Immigration policy in the UK hasn’t had good publicity in recent years, but plenty of people are still succeeding with their plans to live, study, work or visit. Paying close attention to the detail of your application and preparing a water tight case is the key to a successful outcome.

So what has been going on? This all began with the ruling Conservative Party saying it would reduce immigration. It set targets for immigration, but these could never be achieved because of the UK’s membership of the European Union and also because the UK’s growing economy relied more and more on foreign workers. EU membership enshrines the principle of ‘free movement’, which essentially means any European citizen can live and work in whichever of the 27 member states they like. Because the UK had a thriving economy it attracted lots of EU and other workers. Many workers from the new EU countries came to UK to work in many parts of the economy changing the country’s landscape and communities.

To get numbers down the government therefore focused on the bit of immigration policy it could control, namely anyone from outside of the European Union. The so-called ‘Hostile Immigration Environment’ was born.

The hostile environment originated from Theresa May’s spell as Home Secretary, (the senior politician responsible for immigration), and continued when she became Prime Minister. It created an environment in which refusal of a visa was effectively the default position unless the person applying could provide a water-tight application. Prices for visa applications also increased with the aim of deterring people from applying in the first place.

There were some very unfortunate outcomes of this policy which have damaged the UK’s reputation abroad. For a start, students were included in the government’s immigration targets. This was a strange move which even some government members didn’t support because most students don’t stay in the UK after graduation, and aren’t therefore immigrants. Then we had the Windrush scandal in which migrants mainly from the West Indies, many of whom had lived in the UK for decades, found themselves unable to access healthcare or benefits because their paperwork was no longer up to the standards required. The government was eventually forced to apologise and make a U-turn, but not before many people had been wrongly deported or otherwise disadvantaged.

The political focus on immigration eventually led to UK nationals voting to leave the European Union and the term “Brexit” was born. For the last three years the UK has been struggling to define what Brexit means. The struggle to make a departure deal with the EU killed off Theresa May’s premiership and we now have a leadership contest in the Conservative Party with Boris Johnson as the likely winner.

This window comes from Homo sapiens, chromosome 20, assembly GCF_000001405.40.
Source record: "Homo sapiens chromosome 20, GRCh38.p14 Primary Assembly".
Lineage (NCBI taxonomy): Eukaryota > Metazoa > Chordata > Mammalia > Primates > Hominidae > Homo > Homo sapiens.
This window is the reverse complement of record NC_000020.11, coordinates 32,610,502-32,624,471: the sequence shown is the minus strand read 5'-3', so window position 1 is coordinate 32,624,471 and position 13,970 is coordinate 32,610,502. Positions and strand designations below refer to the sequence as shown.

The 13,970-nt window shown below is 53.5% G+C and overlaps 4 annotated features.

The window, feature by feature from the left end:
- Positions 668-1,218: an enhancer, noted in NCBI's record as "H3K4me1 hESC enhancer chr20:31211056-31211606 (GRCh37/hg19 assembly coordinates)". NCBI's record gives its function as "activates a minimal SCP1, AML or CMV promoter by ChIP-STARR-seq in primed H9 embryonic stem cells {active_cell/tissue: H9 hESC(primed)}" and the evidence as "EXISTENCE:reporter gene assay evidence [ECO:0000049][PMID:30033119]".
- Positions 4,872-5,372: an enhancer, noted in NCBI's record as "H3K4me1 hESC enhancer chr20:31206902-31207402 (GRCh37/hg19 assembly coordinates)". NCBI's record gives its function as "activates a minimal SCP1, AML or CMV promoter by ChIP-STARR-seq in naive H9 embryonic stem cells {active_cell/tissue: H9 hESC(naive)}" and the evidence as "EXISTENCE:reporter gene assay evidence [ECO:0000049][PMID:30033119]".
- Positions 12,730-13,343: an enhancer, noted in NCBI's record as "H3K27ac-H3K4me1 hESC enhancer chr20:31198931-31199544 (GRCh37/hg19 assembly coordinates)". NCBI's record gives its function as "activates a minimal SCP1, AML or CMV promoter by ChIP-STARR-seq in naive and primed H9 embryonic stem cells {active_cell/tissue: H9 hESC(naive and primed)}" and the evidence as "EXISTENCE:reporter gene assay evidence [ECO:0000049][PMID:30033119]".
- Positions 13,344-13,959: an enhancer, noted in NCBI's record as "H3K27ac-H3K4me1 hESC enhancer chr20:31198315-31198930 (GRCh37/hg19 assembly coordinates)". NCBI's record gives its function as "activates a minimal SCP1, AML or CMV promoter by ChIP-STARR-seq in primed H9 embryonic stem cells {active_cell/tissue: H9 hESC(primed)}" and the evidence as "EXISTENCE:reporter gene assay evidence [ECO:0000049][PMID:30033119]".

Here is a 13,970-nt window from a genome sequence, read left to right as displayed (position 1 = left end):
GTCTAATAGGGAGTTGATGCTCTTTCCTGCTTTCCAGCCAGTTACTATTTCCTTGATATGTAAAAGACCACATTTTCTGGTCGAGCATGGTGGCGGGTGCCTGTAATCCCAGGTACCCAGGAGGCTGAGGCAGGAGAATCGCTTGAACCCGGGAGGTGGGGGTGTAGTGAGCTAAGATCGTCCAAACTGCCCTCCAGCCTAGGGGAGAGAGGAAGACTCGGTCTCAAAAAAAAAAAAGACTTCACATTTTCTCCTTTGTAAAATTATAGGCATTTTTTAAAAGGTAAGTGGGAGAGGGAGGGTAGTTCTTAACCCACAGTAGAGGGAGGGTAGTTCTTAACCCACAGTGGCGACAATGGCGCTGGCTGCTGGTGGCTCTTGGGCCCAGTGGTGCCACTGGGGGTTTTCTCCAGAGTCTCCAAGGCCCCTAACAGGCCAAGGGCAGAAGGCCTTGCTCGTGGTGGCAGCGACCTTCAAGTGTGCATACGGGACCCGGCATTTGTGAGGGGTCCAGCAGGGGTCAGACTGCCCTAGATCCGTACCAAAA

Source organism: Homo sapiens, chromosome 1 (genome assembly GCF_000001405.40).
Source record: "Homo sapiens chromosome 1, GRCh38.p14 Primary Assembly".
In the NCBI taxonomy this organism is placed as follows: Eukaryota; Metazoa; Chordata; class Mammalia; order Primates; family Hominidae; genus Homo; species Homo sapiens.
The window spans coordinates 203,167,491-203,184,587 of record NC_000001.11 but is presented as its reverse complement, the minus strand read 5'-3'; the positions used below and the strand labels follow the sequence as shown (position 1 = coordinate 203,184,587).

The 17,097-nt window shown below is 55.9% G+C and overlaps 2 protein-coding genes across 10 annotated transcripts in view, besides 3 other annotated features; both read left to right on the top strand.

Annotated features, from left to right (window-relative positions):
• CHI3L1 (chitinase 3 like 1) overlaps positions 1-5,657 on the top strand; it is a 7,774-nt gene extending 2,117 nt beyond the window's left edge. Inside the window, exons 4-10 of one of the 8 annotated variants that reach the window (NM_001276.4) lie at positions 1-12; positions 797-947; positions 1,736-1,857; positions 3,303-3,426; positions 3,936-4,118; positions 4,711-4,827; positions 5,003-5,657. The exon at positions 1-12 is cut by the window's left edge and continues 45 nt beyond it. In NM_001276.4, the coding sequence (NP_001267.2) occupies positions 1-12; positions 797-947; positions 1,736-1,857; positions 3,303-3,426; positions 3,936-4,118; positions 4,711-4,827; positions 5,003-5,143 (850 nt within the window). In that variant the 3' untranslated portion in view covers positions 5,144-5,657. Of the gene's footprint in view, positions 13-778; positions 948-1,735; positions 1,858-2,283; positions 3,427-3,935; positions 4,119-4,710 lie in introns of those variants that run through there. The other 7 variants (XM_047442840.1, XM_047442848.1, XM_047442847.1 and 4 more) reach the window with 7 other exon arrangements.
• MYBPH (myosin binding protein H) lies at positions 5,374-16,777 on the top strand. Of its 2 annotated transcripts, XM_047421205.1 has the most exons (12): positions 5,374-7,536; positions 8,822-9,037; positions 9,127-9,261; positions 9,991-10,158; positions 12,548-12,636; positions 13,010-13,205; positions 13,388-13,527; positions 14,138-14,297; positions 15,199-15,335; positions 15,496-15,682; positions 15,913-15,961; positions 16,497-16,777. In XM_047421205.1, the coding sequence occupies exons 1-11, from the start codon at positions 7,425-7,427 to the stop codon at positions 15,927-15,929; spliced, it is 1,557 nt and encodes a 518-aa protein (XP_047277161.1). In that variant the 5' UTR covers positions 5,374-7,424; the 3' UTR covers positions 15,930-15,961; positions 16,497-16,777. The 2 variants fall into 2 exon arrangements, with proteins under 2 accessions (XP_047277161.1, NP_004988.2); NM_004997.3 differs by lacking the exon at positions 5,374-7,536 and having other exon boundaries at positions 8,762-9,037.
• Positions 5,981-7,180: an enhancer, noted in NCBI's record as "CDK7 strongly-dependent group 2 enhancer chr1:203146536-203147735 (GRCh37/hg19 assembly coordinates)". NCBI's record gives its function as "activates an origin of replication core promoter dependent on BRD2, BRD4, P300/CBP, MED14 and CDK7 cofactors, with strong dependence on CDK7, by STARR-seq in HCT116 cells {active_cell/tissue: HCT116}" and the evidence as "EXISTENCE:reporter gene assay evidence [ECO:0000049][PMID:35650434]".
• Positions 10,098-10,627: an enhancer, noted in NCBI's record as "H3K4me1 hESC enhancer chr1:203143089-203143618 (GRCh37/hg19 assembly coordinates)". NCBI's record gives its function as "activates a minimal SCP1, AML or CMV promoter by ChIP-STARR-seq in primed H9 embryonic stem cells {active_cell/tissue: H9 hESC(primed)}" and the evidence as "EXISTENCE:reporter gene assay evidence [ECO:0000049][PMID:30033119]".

The biggest change to immigration policy post-Brexit will be for EU citizens, who will no longer benefit from free movement and are likely to be treated in the same way as any other foreign national. Ironically, immigration policy post-Brexit may even become a little kinder to non-EU visa applicants. There is talk, for example, of allowing international students to stay in the UK after graduation and work here. A lot of it, however, remains uncertain even as another EU departure deadline in the autumn looms.

So what does all of this mean if you’re applying for a UK visa now? The good news is that the UK remains a law abiding country and the rules are the rules. Whilst the hostile immigration environment does remain in place, despite protestations to the contrary from the current Home Secretary Sajid David, well constructed visa applications do succeed. But applications which create any doubt in the mind of the official processing the application will be refused, often on technicalities. It is therefore worth getting expert help with your visa application. We deal with a large number of appeals and fresh applications from people who haven’t provided the strong case required and have been rejected. If cases are still refused it is possible in some instances to put the case before a judge via a process known as judicial review or an appeal.

So, if you want to live, study, work or visit the UK, don’t be put off applying by all of the publicity around Brexit. Lots of people still succeed, but make sure you’ve sought some help from an expert before making your application.

Reach out to Mrs Irina Polyakova, Head of Business Services for further advice -


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